Comparing Trypan Blue and AO/PI Staining Methods
Determining cell viability is a vital component in many biological experiments that range from standard cell culture to the investigation of pharmacological agents on tumor cells. One of the earliest and most common methods for measuring cell viability is the trypan blue (TB) exclusion assay [1, 2]. Over the last two decades, there have been various publications on comparing TB exclusion and fluorescence-based cellular viability assays [1, 3-5]. Previous results have shown that in a time-course measurement, TB exclusion assays reported significantly higher viabilities when compared to fluorescence-based methods [4, 5]. These previous studies have only shown comparison results, but did not provide evidence on potential reasons for the differences. In this work, we performed a time-course study to compare cellular viability measured with TB and AO/PI using an automated image-based cytometry method (Cellometer, Nexcelom Bioscience).
Materials and Methods
Acridine orange (AO) and propidium iodide (PI) are nucleic acid binding dyes that can be used to measure the cell viability. Both AO and PI are considered skin irritants and may be harmful if ingested or inhaled; they are currently not classified as carcinogenic. Since AO is cell permeable, all stained nucleated cells generate a green fluorescence. PI (~668 Daltons) only enters cells with compromised membranes and therefore dying, dead, and necrotic nucleated cells stained with PI generate a red fluorescence. When cells are stained with both AO and PI, live nucleated cells only fluoresce green and dead nucleated cells only fluoresce red. This is due to Förster resonance energy transfer (FRET); where the PI signal absorbs the AO signal producing no spill-over or double positive results. Additionally, other membrane-exclusion viability dyes such as: ethidium bromide (EB), 7AAD, SYTOX green/red, DRAQ5 and others may also be used instead of PI. Cell viability is calculated by examining the ratio of the number of live to the number of dead fluorescing cells. This assay can not only be used to measure the viability of nucleated cells in cell culture and purified samples but also in complicated samples such as PBMC, whole blood, bone marrow, bronchoalveolar lavage, tumor digests, primary samples and many more.
Jurkat cell preparation
Jurkat cells were cultured in RPMI-1640 Medium. For a viability comparison of room temperature-incubated cells, one flask was taken out of the incubator and placed into a bench-top drawer. The flask was kept at room temperature for the remainder of the experiment. A small aliquot of cells was removed from the flask at the following time points: 0, 6, 12, 24, 48, 72, 96, and 168 h. A similar experiment was conducted to study the effect of different TB concentrations on Jurkat cell viability, which was measured at the following time points: 0, 3, 6, 9, 12, 27, and 33 h. (The time points were shorter than the first experiment because it was targeted towards the time frame where the viability difference, shown here in Figure 2, was most apparent.) For a heat shock viability comparison, Jurkat cells were placed in boiling water for 15 min. After heat shock, five samples were prepared at viabilities of 0, 25, 50, 75, and 100% by mixing the heat-killed and fresh Jurkat cells at the appropriate volumes.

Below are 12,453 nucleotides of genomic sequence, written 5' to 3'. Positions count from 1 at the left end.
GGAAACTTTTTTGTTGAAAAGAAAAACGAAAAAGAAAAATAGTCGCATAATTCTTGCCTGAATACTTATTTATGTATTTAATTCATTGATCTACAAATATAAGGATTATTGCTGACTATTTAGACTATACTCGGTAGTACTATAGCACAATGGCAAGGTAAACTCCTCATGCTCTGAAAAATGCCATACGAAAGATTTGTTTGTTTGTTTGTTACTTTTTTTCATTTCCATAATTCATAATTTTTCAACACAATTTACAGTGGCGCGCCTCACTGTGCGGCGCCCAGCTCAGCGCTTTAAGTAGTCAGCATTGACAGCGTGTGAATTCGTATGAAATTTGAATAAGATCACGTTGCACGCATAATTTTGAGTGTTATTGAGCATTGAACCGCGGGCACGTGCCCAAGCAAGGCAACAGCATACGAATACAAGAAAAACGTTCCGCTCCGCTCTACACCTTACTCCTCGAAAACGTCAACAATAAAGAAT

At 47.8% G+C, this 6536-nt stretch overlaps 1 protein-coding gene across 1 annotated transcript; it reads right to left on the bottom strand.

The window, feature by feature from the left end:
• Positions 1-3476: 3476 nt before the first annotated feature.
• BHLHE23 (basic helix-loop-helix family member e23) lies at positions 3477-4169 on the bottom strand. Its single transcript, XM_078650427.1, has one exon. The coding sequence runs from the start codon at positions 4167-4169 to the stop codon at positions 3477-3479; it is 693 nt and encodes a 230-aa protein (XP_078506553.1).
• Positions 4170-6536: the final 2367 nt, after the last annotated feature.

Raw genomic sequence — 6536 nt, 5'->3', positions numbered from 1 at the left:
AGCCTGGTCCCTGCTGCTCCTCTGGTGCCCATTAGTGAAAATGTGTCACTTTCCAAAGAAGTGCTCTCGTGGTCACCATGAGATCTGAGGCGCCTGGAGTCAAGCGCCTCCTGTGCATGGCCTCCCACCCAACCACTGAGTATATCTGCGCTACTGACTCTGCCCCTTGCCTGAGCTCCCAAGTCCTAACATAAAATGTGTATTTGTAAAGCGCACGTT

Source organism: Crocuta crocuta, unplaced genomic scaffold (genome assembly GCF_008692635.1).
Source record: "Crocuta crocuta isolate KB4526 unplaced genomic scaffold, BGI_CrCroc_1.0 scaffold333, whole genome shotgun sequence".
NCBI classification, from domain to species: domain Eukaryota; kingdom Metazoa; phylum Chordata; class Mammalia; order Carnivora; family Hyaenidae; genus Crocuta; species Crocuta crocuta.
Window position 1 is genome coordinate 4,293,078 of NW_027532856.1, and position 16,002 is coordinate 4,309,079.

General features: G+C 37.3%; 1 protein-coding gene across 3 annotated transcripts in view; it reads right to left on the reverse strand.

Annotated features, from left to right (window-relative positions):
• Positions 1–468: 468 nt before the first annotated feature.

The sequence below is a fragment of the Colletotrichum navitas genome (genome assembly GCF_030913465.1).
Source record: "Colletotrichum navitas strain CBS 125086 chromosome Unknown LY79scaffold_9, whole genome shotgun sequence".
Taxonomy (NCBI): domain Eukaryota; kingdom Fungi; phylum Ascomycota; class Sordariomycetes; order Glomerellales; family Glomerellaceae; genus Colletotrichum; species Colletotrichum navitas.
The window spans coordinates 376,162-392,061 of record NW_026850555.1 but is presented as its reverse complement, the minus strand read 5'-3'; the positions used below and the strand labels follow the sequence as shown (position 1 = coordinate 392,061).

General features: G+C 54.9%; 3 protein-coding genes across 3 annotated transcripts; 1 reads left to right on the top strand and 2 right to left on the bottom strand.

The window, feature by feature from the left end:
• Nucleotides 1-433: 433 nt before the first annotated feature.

Time-course viability of room temperature-incubated Jurkat cells
The viability and concentration of the room temperature-incubated Jurkat cells were determined and compared using four detection methods: (1, 2) measuring viability staining with PI or AO/PI and counting with Cellometer Vision, (3) staining with 0.4% TB and counting with Cellometer AutoT4, and (4) staining with 0.4% TB and manual counting with hemacytometer. The AO/PI staining procedure was performed as previously described . Room temperature-incubated cell samples at 0, 6, 12, 24, 48, 72, 96, and 168 h were mixed with PI, AO/PI, or TB, and analyzed immediately with Cellometer Vision, AutoT4, and hemacytometer. The viability and concentration were measured in quadruplicate for all time points.
Trypan blue concentration-dependent viability comparison
The effect of TB concentration on viability of room temperature-incubated Jurkat cells was determined and compared using two detection methods: (1) measuring viability by AO/PI and counting with Cellometer Vision, and (2) staining with various concentrations of TB and manual counting with hemacytometer. Each room temperature-incubated cell sample at 0, 3, 6, 9, 12, 27, and 33 h was mixed with AO/PI or 0.4, 0.2, 0.1, 0.05, 0.025, 0.0125% of TB and analyzed immediately with Cellometer Vision and hemacytometer. The viability and concentration were measured in quadruplicate for all time points.
Heat shock viability comparison
Freshly collected Jurkat cells were separated into two equal aliquots, one was heat shocked by boiling the samples for 15 min (100% non-viable) and the other was not (100% viable). The cells from these two aliquots were then mixed at different ratios to produce cell suspensions. The viability and concentration of each heat-shocked/live viability mixture (0, 25, 50, 75 and 100%) was determined and compared using three detection methods: (1) Measuring viability staining with PI and counting with Cellometer Vision, (2) staining with 0.4% TB and counting with Cellometer AutoT4, and (3) staining with 0.4% TB and manual counting with hemacytometer. Each heat-shock/live mixture sample was mixed with PI or TB, and analyzed immediately with image cytometer and hemacytometer. The viability and concentration for each of the three independent experiments were measured in quadruplicate for all five mixtures.